Tired of juggling Ruby gems? Try Rip. It's a one-size-fits-all, no fuss, powerful package manager.
If you work on multiple Ruby projects concurrently, you’re probably accustomed to juggling gems. One project requires one batch of gems; another effort depends on a different set; and a third project utilitizes a specific legacy gem. Thankfully, the Ruby gem system can maintain multiple versions of the same gem in a single repository, making much of this task easy. If you need an explicit version of a gem (or any late model version, such as 3.x), simply install the code you need and name the dependency.
For example, if your code depends on Diamond v1.0.1, you can install that version of the gem with…
$ sudo gem install Diamond -v 1.0.1
… and include the gem with the statement…
gem 'Diamond', '= 1.0.1’
But what if you want to test your code with different versions of the same gem? Worse, what if each variant of the gem depends on multiple versions of other gems? Soon you are wrestling with a morass of interdependencies and no effective technique to enforce and ensure revision locking among any prescribed subset.
One solution is a virtual machine per configuration. Create a base image and create an instance for each permutation. That’s workable, albeit very time-consuming to establish and practice.
Still, the notion is the correct one: Create a virtual environment for each subset of gems and switch quickly and easily to the appropriate environment for each test. A similar notion is equally useful: Create multiple environments and run multiple, complex applications concurrently, each in its own “box.”
A virtual environment is just one feature of the new—as in version 0.0.1—Rip package manager created by Chris Wanstrath and a small team of developers at Github. As the project home page attests, “Rip is an attempt to create a next generation packaging system for Ruby,” and simplifying package interdependencies is a top priority.
Inspired by Python’s virtualenv (a virtual environment builder) and pip (an alternative package installer), Rip offers several improvements over Ruby’s native gem package manager.
- Creating and sharing a package is a snap: Add a single file to your source code to make it compatible with Rip. In fact, if your source is a single file, you can use it as is. There is no build step and no need to distribute your package via a dedicated system. If your code is on a local file system or on the Web, it’s ready to share.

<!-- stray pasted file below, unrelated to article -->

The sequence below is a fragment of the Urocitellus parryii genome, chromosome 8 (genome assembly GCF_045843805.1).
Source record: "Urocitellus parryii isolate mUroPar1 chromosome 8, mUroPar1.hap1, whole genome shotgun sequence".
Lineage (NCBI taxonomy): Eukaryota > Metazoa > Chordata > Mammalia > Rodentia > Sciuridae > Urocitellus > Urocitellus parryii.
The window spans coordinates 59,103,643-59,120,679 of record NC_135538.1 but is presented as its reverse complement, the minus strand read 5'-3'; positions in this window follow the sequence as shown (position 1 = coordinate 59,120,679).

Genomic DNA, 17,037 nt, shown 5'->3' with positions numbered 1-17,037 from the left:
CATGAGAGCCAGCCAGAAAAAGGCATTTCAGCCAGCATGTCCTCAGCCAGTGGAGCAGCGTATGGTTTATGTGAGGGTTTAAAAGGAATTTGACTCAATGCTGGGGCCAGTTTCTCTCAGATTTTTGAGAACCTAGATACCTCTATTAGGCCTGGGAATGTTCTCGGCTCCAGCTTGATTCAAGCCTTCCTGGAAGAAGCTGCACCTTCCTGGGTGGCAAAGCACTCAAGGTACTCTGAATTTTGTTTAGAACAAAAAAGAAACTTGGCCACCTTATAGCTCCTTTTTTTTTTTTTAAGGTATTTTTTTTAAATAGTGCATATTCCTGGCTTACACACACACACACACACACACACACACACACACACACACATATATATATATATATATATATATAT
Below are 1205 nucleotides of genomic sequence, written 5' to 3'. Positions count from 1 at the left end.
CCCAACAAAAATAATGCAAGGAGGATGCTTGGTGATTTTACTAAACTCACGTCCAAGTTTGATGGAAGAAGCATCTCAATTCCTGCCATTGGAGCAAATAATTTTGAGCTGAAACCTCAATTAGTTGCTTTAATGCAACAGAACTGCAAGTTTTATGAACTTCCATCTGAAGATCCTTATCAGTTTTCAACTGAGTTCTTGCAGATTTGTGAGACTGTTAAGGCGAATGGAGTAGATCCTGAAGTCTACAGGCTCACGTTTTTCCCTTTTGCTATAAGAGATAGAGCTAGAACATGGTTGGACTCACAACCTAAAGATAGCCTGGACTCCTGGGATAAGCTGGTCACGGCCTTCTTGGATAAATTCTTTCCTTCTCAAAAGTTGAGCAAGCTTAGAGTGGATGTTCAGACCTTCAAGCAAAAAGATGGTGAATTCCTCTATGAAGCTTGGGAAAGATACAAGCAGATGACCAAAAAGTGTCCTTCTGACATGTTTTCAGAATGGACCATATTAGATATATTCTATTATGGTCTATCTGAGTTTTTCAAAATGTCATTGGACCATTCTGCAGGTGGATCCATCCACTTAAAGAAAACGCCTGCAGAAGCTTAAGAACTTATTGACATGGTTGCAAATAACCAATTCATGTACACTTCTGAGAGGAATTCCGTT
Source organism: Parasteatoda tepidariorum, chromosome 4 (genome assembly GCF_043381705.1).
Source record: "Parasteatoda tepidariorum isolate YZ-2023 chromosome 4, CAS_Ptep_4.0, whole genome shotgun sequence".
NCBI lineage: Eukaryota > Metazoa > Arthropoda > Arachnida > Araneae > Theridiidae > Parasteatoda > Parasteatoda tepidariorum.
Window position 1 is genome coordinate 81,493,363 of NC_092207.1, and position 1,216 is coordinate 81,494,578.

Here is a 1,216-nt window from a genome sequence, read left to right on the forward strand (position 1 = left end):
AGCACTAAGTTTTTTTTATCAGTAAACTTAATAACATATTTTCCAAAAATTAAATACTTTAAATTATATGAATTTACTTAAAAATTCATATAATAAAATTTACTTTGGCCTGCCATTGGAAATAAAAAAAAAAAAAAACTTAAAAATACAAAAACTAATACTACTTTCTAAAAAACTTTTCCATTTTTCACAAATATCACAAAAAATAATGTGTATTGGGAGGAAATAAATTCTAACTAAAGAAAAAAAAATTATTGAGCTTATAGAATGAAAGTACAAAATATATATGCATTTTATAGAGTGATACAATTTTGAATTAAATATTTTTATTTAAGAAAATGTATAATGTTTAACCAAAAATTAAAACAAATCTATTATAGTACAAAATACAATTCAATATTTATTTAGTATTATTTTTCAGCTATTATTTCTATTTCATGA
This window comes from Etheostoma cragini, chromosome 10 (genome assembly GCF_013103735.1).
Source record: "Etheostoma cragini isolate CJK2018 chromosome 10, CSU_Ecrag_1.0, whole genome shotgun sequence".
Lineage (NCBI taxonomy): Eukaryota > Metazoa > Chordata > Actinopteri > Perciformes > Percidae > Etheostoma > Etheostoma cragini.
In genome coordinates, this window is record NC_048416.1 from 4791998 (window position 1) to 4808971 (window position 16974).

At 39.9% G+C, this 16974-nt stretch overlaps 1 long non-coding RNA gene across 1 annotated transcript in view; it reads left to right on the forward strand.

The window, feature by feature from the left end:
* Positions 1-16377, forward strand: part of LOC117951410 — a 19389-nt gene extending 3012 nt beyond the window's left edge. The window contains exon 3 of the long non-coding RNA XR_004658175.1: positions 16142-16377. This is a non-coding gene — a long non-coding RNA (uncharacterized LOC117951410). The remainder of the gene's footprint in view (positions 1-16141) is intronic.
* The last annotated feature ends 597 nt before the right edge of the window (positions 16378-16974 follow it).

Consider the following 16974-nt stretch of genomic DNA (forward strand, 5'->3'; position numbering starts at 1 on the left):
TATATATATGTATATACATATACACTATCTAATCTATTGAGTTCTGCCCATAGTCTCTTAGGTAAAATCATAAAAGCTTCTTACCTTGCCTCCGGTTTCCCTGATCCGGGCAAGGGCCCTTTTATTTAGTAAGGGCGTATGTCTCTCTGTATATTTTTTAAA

- Dependencies are deduced when a Rip package is installed, not when packages run.
- Software can be installed from a variety of sources, including a directory, a single file, a Git repository, and a traditional gem. A source can be local or remote.
- You can create one, some, or many virtual environments and switch from one to another with one command. You can also run any Ruby interpreter in concert with Rip, and can run multiple applications concurrently, each in a given environment.
To be clear, Rip isn’t intended to replace RubyGems. Instead, it’s a supplement and an alternative. Rip does not clobber the gems you already have installed, and it won’t upset an existing Ruby or Rails project.
For example, after a fresh install of Rip on a MacBook running Leopard and the latest version of Xcode, the default Rip environment,
base, is empty; while all the previously installed gems (upwards of forty) are still available.
$ rip list
$ gem list
*** LOCAL GEMS ***
actionmailer (2.3.2, 2.1.1, 1.3.6, 1.3.3)
actionpack (2.3.2, 2.1.1, 1.13.6, 1.13.3)
actionwebservice (1.2.6, 1.2.3)
activerecord (2.3.2, 2.1.1, 1.15.6, 1.15.3)
activeresource (2.3.2, 2.1.1)
activesupport (2.3.2, 2.1.1, 1.4.4, 1.4.2)
The former command,
rip list catalogs all the available packages in the current environment.
gem list performs the same function for the local gem repository.
Rip is (currently) user-specific, and each user can have as many environments as desired. However, only one environment may be active at any time.
Rip maintains its enviroments and configuration metadata in
$HOME/.rip. Each environment is implemented as a subdirectory. A special subdirectory, aptly named active, contains the software for the active environment. (The active subdirectory is actually a symbolic link to the current environment.)
Assuming you create environments
beta, install some packages in each environment, and make
beta the current environment, your Rip directory might look like this:
active -> ~/.rip/beta
In each environment, bin contains the applications and utilities installed by the packages stored in the environment, while lib contains code. Each eponymous .ripenv file stores information about the environment, including its contents.
Let ’er Rip
Rip is provided as a traditional Ruby gem and installs in seconds. Type
sudo gem install Rip.
$ sudo gem install Rip
Building native extensions. This could take a while...
So far so good...
Run `rip check` to be sure Rip installed successfully
NOTE: You may need to source your ~/.bashrc
or start a new shell session.
Get started: `rip -h` or http://hellorip.com/
Successfully installed rip-0.0.1
1 gem installed
Installing ri documentation for rip-0.0.1...
Installing RDoc documentation for rip-0.0.1...
Per the message, run
rip check to validate the install.
$ rip check
RIPDIR env variable not found. did you run setup.rb?
If you installed the Rip gem and see the error message above, logout and login anew to sources your shell startup files. One of those files sets the environment variables Rip requires to operate.